Lord, thank You for keeping all Your promises. Thank You for never letting go. And Lord, I know You speak through Your written and preached Word. Please help me to understand it correctly this time. Forgive me if I misinterpret, and lead me toward Your truth. I love You. This whole family needs You. I no longer ask You to pull us together; I ask for peace, however You design it.

Thank You for being all-knowing. Please care for those reading this prayer. Please grant them a measure of peace as well. In Your Name, Amen.

Moving Toward Healing

I am going to attempt one of my most careful and sensitive posts on Revision 3. Why? Because I read a marriage book in an attempt to help me with my marriage problems, and it was unlike any other book I’ve read. I did write some posts on another, more private blog, documenting my reactions and confusions as I read the book. I have since turned that blog off, and this post will be where I stand concerning The Emotionally Destructive Marriage by Leslie Vernick (2013).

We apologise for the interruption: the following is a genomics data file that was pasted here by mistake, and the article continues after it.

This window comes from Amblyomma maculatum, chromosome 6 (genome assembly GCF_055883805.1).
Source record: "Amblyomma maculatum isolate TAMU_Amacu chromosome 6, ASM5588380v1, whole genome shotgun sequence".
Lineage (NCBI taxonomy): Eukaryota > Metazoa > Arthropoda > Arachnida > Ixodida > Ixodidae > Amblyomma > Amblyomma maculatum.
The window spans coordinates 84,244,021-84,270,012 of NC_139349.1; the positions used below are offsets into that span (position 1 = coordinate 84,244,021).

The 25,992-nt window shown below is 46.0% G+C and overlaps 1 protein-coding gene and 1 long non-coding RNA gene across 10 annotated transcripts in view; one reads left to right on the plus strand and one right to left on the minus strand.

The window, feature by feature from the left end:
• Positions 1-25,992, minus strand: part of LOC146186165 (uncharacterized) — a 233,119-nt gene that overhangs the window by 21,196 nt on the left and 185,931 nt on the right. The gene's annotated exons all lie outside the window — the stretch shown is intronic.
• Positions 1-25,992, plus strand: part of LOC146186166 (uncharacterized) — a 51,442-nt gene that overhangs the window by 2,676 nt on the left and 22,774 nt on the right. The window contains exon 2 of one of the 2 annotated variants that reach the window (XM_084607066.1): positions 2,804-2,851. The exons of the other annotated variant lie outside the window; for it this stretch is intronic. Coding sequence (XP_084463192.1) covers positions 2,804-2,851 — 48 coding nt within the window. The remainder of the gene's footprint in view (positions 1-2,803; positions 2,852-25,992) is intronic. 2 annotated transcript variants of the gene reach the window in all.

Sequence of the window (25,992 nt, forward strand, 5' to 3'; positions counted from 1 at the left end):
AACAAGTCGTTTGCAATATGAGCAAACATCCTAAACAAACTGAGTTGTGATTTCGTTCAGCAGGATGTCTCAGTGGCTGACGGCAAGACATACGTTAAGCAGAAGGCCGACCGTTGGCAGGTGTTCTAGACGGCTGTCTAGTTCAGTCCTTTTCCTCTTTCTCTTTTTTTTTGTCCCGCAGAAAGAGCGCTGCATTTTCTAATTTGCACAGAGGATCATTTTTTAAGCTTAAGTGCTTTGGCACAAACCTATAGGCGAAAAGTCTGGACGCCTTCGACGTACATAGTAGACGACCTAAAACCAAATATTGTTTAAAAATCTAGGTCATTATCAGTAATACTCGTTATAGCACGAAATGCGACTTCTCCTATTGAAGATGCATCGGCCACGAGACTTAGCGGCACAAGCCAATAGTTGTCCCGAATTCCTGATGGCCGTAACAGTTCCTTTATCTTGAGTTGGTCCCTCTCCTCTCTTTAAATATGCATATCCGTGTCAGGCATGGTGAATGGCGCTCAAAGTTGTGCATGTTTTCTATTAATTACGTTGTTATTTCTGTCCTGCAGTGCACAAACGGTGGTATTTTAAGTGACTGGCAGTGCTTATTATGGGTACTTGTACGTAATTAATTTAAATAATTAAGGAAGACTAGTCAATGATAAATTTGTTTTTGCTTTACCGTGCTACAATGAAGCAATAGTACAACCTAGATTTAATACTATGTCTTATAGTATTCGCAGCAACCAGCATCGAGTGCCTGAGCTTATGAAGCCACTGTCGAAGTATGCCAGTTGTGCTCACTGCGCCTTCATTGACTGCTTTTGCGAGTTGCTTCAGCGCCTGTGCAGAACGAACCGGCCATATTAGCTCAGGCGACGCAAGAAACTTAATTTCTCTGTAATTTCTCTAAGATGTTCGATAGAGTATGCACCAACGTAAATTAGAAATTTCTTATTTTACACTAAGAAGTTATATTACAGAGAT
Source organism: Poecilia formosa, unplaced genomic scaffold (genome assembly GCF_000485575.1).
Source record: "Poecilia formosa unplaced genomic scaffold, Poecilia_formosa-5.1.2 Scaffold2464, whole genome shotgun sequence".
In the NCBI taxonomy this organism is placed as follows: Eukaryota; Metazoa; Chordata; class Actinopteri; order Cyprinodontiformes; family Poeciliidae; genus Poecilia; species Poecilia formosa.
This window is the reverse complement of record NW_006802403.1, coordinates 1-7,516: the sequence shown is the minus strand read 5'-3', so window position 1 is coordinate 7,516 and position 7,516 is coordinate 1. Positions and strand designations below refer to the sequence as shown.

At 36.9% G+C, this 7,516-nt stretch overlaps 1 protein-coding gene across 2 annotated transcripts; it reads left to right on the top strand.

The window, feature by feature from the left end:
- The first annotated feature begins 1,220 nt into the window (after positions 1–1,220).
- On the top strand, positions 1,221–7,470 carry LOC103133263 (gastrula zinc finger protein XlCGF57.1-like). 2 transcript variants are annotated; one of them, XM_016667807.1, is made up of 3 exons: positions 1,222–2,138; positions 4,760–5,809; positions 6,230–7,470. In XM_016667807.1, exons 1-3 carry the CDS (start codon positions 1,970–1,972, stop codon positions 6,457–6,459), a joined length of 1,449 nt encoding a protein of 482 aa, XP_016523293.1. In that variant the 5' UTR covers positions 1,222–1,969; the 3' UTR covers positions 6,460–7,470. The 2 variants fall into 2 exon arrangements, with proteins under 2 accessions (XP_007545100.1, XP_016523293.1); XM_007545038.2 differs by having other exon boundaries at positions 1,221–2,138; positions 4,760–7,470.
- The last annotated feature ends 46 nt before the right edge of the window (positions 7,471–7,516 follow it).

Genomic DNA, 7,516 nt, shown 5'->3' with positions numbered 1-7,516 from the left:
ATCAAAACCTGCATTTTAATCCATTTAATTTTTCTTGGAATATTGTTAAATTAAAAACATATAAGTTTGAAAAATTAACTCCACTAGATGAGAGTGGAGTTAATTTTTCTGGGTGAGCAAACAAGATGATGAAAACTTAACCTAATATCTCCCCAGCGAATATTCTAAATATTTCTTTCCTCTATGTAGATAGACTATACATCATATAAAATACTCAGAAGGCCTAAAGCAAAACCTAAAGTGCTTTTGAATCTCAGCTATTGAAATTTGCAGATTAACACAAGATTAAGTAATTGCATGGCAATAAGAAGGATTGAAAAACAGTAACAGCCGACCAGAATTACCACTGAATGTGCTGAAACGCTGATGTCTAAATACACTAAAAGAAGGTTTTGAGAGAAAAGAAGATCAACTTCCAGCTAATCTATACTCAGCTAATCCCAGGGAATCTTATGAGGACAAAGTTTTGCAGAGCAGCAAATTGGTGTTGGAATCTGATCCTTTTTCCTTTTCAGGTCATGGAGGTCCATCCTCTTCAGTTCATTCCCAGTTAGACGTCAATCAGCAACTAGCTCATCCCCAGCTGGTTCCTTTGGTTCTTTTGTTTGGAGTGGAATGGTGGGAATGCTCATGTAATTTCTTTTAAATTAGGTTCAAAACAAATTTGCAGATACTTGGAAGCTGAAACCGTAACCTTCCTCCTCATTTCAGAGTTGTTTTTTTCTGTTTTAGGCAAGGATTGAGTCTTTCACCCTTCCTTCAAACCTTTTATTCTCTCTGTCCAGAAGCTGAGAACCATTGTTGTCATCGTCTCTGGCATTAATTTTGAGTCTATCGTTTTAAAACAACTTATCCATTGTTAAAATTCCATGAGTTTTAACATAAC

Why I find this book helpful: The early chapters consist of two quizzes, one longer and designed to help me figure out which specific areas of my marriage may be emotionally destructive. The second is shorter and designed to determine if indeed my marriage can be called destructive or if it is merely weak or unhealthy. I did indeed end up with the “destructive” result. Although I didn’t even want to write about this second quiz at first because I didn’t really want to admit my marriage was that bad, now I have found this helpful. My mood swings, my depression, and my “feelings of craziness” are easier to explain. I can now pinpoint ways my husband acts that I don’t like and I don’t want to cover up. I have realized that I’ve been doing a lot of personal freaking out over things my husband does, and then I blame him privately, which makes me feel bad, so I shift the blame to myself, which doesn’t really make anything better, and I end up being enormously confused and feeling crazy. I now can put specific words behind what I’m freaking out about. That is very helpful.